Whale watching in Sonoma County California is very popular because there are so many easily accessible prominent high points from which to watch for whales. From Bodega Bay north, Highway 101 tightly hugs the shoreline and provides many handy pull-outs. The highway takes you straight through several parks as well including several county parks around Bodega Bay, Sonoma Coast State Park, Fort Ross State Historic Park, Salt Point State Park, and the Kruse Rhododendron State Preserve. No one is allowed to build on the west side of the highway so the view is totally unobstructed and freely accessible to the public!
All of the parks mentioned above provide nice restroom facilities, picnic opportunities, and other recreational opportunities to add to your whale watching adventure. Sometimes on the weekends at Bodega Bay, you can catch whale talks by the Stewards of the Coast and Redwoods. They also provide interpreters with spotting scopes to help find the whales and answer any questions you might have.
The number one spot for watching gray whales in Sonoma County has to be Bodega Head, the headland associated with Bodega Bay. Because of the topography of the land, this is the point where the gray whales tend to come the closest to shore. You can often watch the calves interacting with their Mothers which can lead to lots of exclamatory remarks if you happen to be standing in a crowd which can certainly happen on the weekends when hundreds of people migrate to this spot to watch the whales. Don't be surprised if the whales start to intently watch all those people on the bluff as they are just as curious about us as we are about them. It is a thrill to be checked out by a giant whale!
The favorite food of gray whales are krill. These are tiny shrimp like creatures which congregate on the bottom of the ocean in the soft sediment. When grey whales dive, they use their sieves called baleen to slurp up the soft sediment and trap the krill. This is the same food source they eat in massive quantities in the Arctic waters of Bering Sea, Chukchi Sea, and Beaufort Sea. It's also how they make their blubber.
Gray whales migrate more than 11,000 miles a year between the Arctic, where they have their richest feeding grounds, and Baja California where they mate and bear their calves. The Sonoma coastline just happens to be a favorite spot for them to linger a bit before continuing their journey. There are also sometimes a few year round residents in this area but there are many more winter residents further north at places like Depoe Bay, Oregon.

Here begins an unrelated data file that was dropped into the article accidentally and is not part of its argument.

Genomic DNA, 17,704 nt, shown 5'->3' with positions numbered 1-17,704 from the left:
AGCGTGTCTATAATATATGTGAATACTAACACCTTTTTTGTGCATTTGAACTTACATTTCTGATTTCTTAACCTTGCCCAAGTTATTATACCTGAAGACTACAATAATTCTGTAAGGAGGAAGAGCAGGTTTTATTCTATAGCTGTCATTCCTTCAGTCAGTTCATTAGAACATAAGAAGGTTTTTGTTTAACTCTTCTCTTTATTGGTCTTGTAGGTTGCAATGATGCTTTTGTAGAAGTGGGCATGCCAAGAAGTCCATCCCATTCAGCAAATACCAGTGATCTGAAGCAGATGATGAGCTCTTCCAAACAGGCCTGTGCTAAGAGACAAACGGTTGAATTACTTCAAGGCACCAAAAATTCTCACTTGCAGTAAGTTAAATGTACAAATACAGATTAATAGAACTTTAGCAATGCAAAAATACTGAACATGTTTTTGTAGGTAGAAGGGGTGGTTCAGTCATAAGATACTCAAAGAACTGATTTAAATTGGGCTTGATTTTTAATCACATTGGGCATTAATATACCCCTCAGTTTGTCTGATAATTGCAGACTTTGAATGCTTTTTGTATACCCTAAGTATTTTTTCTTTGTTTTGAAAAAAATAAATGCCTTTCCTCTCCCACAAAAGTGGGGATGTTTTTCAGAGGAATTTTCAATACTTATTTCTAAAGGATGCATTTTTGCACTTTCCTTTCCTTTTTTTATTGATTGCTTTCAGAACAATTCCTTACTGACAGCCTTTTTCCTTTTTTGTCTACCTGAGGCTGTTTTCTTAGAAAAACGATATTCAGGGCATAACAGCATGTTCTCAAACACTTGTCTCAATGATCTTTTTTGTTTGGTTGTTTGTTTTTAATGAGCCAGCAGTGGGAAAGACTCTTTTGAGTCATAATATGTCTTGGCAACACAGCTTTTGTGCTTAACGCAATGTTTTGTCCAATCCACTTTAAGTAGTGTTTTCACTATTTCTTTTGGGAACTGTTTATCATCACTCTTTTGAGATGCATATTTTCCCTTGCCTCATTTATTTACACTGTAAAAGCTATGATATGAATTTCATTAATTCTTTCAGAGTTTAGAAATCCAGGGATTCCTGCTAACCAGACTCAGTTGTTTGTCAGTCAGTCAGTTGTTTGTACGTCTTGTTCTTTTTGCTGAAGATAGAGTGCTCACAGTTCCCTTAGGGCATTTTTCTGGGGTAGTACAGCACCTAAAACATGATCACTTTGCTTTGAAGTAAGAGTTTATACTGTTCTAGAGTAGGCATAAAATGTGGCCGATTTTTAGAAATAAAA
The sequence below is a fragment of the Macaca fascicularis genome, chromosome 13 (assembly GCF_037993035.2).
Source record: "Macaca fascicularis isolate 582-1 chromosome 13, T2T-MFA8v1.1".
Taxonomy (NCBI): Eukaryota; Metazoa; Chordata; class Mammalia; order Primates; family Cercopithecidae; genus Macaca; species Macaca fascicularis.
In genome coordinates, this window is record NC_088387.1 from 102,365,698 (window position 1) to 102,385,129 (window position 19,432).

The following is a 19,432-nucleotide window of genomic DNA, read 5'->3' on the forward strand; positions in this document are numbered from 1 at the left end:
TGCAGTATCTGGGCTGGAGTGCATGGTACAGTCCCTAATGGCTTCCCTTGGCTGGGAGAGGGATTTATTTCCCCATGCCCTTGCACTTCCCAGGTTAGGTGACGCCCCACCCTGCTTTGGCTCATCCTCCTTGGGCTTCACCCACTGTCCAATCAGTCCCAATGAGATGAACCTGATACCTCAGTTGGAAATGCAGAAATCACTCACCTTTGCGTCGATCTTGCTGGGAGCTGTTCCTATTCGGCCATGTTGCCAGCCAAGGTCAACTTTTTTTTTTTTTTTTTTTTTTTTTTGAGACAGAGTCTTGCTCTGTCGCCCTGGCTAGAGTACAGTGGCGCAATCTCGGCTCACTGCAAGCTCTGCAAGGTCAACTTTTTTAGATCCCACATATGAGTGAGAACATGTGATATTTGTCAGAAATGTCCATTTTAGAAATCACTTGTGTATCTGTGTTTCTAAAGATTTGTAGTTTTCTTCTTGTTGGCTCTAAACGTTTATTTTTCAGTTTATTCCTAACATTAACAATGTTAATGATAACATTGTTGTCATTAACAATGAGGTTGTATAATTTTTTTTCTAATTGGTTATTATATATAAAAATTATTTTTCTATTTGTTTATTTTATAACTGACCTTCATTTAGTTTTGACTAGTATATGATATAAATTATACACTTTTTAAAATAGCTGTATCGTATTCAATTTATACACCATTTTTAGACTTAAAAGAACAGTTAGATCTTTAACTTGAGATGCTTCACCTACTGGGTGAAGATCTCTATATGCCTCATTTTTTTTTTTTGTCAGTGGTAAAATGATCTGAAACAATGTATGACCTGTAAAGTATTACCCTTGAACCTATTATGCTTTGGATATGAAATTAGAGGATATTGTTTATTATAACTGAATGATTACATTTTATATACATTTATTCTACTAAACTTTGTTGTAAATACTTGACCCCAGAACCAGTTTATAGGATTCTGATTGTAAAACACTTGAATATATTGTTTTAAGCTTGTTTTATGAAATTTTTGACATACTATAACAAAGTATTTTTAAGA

In general, the best time to spot the gray whale pods is in the winter with the peak being from about the middle of January through the middle of February. If you want to see a tail fluke, you need to look for gray whales that are actively feeding. Just before they dive deep, they will flip their tail fluke high out of the water. This gives them more thrust to get to the bottom where the food is! This is the point where you may be most impressed with their enormous strength! Remember, gray whales can weigh up to 45 tons. That's 45 x 2000 = 90,000 pounds! Their size and enormous strength explains why their only predators are the Orca whales and sometimes sharks.
If you want to see the whales as close to the shore as possible, then you want to wait until the latter part of the season. This is when the Mothers move with their calves and they stay much closer to shore than the males and the females without calves. This usually takes place around late February but the exact timing can change from year to year so it is best to ask some of the docents at Bodega Bay for up to date information.
Some recommended places to stay inlude the Bodega Bay Lodge, Bodega Harbor Inn, Inn at the Tides, Occidental Guest House and Fernando's Bed and Breakfast. Some people enjoy finding a place to rent so they can lounge on their deck, or better yet soak in their hot tub, and watch for whales from this relaxing vantage point. For this, you'll need a room or suite with an ocean side view. You can easily find this type of lodging in Sonoma County, especially around Fort Brag.
Now, grab your camera and go whale watching in Sonoma County California and enjoy these magnificent creatures!